The goal of NASA's Genesis mission is to improve our knowledge of the solar composition by bringing back pieces of the Sun.
What? Did I really mean "bring back pieces of the Sun?"
Yes! It may not be quite what you think. The spacecraft doesn't actually go all the way to the Sun, scoop out a cloud of gas, and return to Earth. Instead, it takes advantage of the solar wind, which blows small particles -- individual atoms and ions, mostly -- of the Sun out into space.
The spacecraft was launched on August 8, 2001. It spent several years in space orbiting the Sun near the Earth's Lagrangian point: far enough away from the Earth to escape the Earth's magnetic field, which deflects many of the electrically charged particles in the solar wind.
In order to trap a pristine sample of the solar wind, the Genesis spacecraft moved out beyond the influence of the Earth's magnetic field, turned itself towards the Sun, and opened several collecting devices:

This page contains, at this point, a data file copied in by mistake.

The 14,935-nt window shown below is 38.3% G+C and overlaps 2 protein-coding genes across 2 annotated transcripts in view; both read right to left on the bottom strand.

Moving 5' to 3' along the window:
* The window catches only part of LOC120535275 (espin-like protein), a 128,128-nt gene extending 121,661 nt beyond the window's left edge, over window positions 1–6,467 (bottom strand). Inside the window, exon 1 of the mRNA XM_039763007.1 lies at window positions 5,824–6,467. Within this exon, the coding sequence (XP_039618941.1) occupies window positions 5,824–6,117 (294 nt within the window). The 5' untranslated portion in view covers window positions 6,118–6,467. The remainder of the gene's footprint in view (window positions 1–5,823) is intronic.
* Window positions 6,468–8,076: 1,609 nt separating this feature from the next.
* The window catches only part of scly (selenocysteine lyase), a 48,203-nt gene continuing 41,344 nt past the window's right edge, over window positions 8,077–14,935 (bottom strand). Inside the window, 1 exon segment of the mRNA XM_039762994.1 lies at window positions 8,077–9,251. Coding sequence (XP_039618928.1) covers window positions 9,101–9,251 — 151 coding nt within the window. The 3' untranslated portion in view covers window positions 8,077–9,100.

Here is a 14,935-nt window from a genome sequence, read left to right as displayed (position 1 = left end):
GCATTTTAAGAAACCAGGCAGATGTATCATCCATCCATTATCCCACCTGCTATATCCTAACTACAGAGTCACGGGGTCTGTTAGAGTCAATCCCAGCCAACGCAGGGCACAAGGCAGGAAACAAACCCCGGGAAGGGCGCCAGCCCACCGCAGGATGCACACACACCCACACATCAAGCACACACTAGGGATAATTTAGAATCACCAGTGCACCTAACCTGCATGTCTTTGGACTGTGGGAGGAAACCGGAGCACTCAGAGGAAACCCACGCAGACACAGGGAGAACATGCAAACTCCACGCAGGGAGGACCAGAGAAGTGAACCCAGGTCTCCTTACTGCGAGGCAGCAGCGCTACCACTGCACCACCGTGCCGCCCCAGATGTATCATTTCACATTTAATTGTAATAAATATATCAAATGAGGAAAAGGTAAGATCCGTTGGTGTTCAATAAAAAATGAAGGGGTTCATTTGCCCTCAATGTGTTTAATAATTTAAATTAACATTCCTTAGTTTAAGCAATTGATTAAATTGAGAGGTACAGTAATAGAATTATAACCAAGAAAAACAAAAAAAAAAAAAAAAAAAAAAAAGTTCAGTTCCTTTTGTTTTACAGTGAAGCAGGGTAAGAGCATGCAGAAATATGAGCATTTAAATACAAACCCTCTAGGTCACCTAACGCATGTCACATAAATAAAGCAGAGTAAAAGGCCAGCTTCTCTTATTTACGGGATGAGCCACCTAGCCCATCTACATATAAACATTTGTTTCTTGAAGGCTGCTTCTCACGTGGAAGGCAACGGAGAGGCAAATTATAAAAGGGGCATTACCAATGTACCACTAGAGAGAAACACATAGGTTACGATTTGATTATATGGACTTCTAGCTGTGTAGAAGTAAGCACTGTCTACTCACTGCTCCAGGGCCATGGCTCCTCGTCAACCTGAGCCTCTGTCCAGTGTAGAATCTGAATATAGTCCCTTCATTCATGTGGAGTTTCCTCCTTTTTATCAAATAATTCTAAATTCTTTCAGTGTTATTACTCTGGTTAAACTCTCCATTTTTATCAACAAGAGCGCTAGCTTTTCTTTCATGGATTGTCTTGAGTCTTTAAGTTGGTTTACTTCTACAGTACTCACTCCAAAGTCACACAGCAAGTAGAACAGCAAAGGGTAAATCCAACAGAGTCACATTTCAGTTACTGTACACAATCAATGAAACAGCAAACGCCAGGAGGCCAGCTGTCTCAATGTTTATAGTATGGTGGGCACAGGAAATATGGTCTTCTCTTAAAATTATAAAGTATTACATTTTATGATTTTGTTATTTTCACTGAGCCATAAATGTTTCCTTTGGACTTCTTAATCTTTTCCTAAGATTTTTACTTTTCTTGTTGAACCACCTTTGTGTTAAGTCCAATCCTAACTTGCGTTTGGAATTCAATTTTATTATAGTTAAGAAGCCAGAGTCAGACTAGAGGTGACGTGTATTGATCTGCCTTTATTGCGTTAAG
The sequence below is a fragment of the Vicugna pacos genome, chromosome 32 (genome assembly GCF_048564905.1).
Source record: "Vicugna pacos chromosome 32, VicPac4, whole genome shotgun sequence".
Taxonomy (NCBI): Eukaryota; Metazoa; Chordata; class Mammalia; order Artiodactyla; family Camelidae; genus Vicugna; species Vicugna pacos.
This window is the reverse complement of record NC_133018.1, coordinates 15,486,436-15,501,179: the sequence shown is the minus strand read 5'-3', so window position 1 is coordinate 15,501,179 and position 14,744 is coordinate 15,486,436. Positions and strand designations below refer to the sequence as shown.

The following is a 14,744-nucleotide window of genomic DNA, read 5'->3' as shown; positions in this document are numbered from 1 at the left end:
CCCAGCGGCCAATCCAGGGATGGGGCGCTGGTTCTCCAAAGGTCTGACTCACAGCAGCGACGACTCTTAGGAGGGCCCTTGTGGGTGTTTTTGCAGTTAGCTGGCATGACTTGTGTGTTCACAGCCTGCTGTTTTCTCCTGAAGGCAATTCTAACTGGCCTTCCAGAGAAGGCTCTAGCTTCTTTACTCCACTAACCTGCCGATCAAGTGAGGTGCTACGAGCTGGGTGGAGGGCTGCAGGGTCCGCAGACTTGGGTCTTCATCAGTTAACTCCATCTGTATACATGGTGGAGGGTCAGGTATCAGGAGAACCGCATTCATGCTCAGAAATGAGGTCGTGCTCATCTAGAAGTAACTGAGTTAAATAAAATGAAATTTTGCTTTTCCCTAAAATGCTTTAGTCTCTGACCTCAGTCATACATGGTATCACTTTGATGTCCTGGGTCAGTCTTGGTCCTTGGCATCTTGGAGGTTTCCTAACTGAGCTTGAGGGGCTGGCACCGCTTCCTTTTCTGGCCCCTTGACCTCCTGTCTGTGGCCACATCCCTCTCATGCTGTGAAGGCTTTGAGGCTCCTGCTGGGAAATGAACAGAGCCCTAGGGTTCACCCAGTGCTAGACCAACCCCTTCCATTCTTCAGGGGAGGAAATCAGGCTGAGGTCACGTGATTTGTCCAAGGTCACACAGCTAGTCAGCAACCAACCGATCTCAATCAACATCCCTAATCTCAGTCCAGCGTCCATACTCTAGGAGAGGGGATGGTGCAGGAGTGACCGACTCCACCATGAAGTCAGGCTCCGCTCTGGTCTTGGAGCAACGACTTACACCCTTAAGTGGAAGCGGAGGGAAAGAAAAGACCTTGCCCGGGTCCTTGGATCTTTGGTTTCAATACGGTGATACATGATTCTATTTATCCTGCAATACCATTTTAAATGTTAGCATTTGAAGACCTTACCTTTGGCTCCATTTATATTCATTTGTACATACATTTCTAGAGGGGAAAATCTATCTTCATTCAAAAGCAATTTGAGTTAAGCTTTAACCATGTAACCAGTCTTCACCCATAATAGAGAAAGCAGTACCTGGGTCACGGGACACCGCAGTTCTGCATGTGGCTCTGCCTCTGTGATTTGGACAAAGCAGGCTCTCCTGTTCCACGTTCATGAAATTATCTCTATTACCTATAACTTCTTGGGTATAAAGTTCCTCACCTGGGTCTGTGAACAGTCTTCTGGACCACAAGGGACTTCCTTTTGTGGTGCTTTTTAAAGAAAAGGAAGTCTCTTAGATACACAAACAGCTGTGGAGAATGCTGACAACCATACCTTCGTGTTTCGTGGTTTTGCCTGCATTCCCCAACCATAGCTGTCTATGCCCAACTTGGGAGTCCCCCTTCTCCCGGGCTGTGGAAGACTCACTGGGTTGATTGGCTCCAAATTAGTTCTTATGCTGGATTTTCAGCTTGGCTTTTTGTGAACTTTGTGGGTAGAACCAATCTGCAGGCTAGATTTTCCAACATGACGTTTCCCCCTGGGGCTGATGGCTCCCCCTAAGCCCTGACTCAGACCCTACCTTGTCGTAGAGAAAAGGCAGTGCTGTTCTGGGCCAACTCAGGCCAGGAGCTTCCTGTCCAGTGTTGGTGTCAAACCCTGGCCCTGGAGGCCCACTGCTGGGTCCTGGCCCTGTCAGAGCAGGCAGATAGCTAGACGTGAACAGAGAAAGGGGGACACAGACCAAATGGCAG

Particles in the wind smash into the exposed plates, and some particles stick. Over the period December, 2001, to April, 2004, Genesis slowly accumulated many samples of solar material. The spacecraft then retracted its collecting plates, sealed them tight, and headed back for Earth. Today, Wednesday September 8, 2004, the sample-return portion of the spacecraft will re-enter the Earth's atmosphere, slow down via a heatshield, then deploy a parachute. But before it reaches the surface, we hope,
a helicopter will snag the parachute and gently reel it in. This will avoid a hard "bump" upon landing, which might knock the solar particles off the collection plates.
Will the spacecraft re-enter successfully? Will the parachute deploy? Will the helicopter(s) catch it? Tune into NASA Select TV after class and find out.
Copyright © Michael Richmond. This work is licensed under a Creative Commons License.